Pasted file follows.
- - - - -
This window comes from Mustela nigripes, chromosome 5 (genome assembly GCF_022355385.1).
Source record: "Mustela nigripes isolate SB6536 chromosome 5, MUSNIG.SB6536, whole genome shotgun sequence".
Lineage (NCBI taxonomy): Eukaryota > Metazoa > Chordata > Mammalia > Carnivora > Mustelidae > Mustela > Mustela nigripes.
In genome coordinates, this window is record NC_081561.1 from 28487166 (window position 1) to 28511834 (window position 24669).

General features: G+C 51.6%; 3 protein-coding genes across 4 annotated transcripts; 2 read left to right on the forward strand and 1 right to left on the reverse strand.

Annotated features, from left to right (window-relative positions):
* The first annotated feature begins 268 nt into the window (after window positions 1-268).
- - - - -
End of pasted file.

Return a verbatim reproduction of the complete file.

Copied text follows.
This window comes from Mustela nigripes, chromosome 5 (genome assembly GCF_022355385.1).
Source record: "Mustela nigripes isolate SB6536 chromosome 5, MUSNIG.SB6536, whole genome shotgun sequence".
Lineage (NCBI taxonomy): Eukaryota > Metazoa > Chordata > Mammalia > Carnivora > Mustelidae > Mustela > Mustela nigripes.
In genome coordinates, this window is record NC_081561.1 from 28487166 (window position 1) to 28511834 (window position 24669).

General features: G+C 51.6%; 3 protein-coding genes across 4 annotated transcripts; 2 read left to right on the forward strand and 1 right to left on the reverse strand.

Annotated features, from left to right (window-relative positions):
* The first annotated feature begins 268 nt into the window (after window positions 1-268).